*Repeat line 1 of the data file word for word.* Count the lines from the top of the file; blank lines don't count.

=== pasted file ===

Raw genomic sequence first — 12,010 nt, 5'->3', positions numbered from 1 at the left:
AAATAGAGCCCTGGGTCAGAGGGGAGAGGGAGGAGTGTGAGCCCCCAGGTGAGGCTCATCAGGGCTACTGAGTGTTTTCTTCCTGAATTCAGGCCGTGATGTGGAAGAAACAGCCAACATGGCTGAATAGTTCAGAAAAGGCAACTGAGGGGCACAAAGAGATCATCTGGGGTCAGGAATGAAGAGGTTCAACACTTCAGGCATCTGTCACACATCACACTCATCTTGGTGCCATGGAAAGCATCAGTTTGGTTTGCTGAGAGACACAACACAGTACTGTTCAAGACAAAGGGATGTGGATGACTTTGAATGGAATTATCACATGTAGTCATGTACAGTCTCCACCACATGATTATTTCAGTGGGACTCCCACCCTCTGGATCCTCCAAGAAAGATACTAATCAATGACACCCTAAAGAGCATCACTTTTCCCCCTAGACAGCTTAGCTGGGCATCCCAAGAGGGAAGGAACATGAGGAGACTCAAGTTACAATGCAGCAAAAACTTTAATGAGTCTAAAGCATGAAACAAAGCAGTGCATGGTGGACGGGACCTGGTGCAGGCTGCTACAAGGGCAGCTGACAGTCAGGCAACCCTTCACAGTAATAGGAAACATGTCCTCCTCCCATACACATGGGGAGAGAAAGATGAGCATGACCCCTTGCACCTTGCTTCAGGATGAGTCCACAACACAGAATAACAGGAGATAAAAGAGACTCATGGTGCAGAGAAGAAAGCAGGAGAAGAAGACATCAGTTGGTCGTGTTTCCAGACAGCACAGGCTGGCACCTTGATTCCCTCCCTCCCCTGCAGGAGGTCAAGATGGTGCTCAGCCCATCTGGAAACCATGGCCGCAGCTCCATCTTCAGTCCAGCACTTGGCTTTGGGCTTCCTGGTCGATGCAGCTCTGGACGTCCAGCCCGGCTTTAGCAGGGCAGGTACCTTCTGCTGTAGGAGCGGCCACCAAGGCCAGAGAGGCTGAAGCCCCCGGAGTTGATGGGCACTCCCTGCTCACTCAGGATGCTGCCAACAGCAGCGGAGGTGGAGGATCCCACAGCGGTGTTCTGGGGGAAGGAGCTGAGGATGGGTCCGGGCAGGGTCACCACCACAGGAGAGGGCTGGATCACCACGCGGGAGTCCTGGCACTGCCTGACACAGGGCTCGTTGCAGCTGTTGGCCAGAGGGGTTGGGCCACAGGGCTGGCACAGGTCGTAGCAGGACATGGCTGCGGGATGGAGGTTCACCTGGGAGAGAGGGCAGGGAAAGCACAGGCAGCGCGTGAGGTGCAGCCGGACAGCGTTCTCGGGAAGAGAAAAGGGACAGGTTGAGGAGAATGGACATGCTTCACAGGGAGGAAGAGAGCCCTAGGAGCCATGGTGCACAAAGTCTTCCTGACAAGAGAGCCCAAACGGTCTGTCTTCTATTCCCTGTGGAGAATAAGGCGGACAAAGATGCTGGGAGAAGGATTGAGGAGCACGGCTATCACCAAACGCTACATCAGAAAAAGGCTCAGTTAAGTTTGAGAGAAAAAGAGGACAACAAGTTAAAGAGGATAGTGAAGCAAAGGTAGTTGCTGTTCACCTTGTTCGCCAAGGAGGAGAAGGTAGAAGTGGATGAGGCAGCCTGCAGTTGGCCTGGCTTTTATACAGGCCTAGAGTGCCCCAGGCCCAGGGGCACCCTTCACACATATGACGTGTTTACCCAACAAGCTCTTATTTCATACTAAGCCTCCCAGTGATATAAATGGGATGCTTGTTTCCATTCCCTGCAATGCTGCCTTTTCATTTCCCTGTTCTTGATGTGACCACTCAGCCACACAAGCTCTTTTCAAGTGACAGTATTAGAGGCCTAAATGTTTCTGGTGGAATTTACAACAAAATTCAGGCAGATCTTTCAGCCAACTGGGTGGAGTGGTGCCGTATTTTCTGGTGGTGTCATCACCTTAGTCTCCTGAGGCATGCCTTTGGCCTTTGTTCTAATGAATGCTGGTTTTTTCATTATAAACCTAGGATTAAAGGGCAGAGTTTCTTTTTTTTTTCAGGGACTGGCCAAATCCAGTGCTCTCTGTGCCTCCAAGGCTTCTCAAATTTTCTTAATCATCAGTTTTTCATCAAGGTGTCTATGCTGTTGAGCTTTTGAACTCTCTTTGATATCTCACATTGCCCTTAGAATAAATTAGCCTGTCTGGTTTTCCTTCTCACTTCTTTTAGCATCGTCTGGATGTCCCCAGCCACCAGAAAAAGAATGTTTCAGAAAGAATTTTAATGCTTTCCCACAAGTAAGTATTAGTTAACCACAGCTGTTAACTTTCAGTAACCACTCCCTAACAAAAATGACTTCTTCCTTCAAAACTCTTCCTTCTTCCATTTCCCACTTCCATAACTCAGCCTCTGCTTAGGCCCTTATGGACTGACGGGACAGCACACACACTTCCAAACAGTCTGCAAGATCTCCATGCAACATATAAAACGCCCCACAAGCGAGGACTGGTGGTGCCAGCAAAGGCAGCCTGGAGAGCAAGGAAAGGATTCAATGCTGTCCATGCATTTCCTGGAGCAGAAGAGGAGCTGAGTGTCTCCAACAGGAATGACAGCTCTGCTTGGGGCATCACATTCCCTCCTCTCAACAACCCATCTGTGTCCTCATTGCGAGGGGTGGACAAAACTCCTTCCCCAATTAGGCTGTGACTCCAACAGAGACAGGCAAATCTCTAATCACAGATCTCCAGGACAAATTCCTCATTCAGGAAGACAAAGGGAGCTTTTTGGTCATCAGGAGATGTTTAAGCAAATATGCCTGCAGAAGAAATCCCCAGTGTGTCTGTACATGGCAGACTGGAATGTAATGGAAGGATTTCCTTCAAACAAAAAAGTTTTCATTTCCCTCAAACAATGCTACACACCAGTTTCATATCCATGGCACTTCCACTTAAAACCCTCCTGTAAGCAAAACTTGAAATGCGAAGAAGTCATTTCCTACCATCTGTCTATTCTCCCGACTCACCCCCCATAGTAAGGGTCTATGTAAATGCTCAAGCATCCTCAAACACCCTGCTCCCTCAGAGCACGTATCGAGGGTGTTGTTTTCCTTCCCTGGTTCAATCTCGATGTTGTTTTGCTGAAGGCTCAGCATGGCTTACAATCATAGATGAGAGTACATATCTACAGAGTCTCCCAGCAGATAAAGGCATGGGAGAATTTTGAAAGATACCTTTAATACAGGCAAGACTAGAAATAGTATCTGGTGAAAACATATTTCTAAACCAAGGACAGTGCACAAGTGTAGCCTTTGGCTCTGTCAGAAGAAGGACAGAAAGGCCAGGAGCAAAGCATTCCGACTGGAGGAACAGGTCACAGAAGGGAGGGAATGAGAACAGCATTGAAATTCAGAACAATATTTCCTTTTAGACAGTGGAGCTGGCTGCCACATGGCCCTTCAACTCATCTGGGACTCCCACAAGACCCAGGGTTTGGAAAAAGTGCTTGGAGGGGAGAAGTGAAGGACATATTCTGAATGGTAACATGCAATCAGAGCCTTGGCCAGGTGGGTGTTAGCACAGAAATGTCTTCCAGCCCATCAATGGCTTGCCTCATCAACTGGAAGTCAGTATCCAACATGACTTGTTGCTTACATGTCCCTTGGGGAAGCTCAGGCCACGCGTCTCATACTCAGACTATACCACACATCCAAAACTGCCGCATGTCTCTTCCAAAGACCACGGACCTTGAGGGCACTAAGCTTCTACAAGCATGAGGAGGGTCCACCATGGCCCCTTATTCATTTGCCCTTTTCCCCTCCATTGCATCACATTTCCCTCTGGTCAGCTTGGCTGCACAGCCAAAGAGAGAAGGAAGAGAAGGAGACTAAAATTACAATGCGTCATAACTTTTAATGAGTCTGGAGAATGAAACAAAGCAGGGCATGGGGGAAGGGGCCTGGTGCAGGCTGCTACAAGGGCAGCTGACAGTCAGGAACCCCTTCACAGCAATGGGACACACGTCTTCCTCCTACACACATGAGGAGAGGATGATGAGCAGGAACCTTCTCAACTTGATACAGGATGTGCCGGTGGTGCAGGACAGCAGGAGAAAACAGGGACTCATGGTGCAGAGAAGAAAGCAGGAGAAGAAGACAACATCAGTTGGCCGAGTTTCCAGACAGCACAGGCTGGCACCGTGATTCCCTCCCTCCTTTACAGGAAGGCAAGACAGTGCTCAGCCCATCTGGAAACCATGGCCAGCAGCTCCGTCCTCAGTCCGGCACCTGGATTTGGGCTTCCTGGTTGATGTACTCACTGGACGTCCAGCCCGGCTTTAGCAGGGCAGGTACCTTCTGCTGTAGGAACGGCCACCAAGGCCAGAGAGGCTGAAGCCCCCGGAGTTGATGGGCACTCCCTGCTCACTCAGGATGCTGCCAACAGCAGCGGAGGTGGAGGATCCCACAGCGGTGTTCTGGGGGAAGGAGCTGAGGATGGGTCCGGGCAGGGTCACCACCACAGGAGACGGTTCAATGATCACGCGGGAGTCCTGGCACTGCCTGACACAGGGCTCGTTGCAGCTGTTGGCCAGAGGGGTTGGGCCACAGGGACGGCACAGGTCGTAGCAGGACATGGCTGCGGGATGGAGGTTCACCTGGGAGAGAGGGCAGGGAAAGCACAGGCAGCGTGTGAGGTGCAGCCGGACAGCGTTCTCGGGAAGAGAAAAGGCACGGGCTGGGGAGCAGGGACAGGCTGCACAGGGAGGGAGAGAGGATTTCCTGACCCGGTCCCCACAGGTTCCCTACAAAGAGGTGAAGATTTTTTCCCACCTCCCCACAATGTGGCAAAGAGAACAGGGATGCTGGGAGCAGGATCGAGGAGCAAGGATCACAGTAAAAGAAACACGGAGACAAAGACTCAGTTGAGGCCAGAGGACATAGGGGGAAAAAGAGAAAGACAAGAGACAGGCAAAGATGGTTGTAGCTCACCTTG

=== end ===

Raw genomic sequence first — 12,010 nt, 5'->3', positions numbered from 1 at the left: